Labor warns on 'Robot Tax' if AI questions are ignored
Originally posted by Paul Smith @ afr.com
Shadow Minister for the Digital Economy Ed Husic has warned future governments will need to consider dramatic measures like taxing artificially intelligent bots to help fund basic incomes for citizens, if policy makers and business leaders cannot properly address solutions to maintain employment and living standards in the automation era.
Speaking at an Automation Summit in Sydney hosted by Sydney-based AI and robotic process automation services firm Mindfields, Mr Husic spoke at length about the need for government to collaborate better with business to address the issues facing both organisations and workers as more intelligent technology changes the nature of jobs required.
He was asked about suggestions from Microsoft co-founder Bill Gates that organisations replacing human workers with bots should face a "robot tax", to help replace the income tax revenue lost and keep more humans in work, and warned that it would become necessary if more preferable positive measures were not implemented.
The idea of a robot tax has been supplemented by calls from business heavyweights like Richard Branson, Elon Musk and Mark Zuckerberg for governments to consider implementing a system of cash handouts or universal basic income (UBI) to arrest the slide of those left jobless by automation into poverty.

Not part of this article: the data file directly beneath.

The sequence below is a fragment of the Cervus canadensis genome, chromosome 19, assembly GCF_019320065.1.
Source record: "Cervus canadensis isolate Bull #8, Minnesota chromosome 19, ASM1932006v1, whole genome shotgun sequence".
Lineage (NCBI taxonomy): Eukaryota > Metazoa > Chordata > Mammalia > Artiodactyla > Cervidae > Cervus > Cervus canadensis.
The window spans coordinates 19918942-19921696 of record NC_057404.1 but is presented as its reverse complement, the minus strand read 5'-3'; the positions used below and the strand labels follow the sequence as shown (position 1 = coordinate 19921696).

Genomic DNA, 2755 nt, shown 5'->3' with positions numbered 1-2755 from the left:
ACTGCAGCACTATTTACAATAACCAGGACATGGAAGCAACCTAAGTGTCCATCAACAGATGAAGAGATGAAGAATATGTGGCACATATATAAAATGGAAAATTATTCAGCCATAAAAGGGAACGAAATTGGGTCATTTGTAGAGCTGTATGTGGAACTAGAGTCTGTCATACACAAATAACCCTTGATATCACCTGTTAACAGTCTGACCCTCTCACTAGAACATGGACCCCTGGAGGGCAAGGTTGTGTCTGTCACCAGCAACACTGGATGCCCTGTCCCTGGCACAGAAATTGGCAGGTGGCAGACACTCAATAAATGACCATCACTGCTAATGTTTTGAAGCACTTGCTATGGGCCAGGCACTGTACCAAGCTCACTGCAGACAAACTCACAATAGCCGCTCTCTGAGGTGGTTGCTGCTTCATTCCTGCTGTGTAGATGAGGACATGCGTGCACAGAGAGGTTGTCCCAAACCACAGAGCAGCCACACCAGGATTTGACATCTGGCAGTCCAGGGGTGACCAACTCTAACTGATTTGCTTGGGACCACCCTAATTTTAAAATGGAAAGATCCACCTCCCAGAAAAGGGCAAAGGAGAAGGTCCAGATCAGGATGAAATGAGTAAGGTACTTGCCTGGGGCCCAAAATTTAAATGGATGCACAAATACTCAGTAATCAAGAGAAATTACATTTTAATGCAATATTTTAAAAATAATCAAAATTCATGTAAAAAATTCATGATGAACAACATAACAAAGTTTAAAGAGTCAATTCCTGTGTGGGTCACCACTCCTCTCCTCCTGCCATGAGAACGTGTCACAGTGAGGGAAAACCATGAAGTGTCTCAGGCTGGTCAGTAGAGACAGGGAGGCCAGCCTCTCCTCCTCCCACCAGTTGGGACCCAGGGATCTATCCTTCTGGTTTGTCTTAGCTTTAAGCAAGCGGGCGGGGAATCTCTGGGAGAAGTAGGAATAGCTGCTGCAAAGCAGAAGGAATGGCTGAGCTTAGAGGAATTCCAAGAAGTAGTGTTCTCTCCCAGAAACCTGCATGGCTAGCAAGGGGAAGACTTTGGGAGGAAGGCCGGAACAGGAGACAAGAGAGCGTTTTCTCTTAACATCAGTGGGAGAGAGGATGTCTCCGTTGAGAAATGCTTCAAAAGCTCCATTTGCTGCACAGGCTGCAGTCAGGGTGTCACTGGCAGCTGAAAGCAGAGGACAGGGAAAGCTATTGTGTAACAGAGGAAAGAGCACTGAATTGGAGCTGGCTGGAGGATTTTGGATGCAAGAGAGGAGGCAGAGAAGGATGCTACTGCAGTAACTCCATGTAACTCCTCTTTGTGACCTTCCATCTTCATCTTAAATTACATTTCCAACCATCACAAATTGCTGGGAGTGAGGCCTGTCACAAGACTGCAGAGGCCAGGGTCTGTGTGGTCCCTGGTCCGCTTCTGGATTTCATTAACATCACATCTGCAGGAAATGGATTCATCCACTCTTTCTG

Mr Husic said it would be much better for all stakeholders to avoid the necessity of new taxes and forms of welfare, and said a Labor government would look to incentivise organisations to put proper programs in place for developing the new skills required.
He said it would also use an inquiry into the future of post-school education in Australia, spearheaded by education spokeswoman Tanya Plibersek, to develop a more dynamic approach to how Australians acquire and refresh skills.
" There are two features of the debate around automation that reflect the idea of giving up all hope for finding a positive and planned approach, and that is to reach for these levers. One is a robot tax and the other is UBI," Mr Husic said.
"We will [need to do it] if unemployment goes through the roof and we haven't prepared for what's coming, but we have one of the most targeted welfare systems on the planet and where we are actively trying to reconsider things like how we lift New Start, this is not an easy area to deal with. "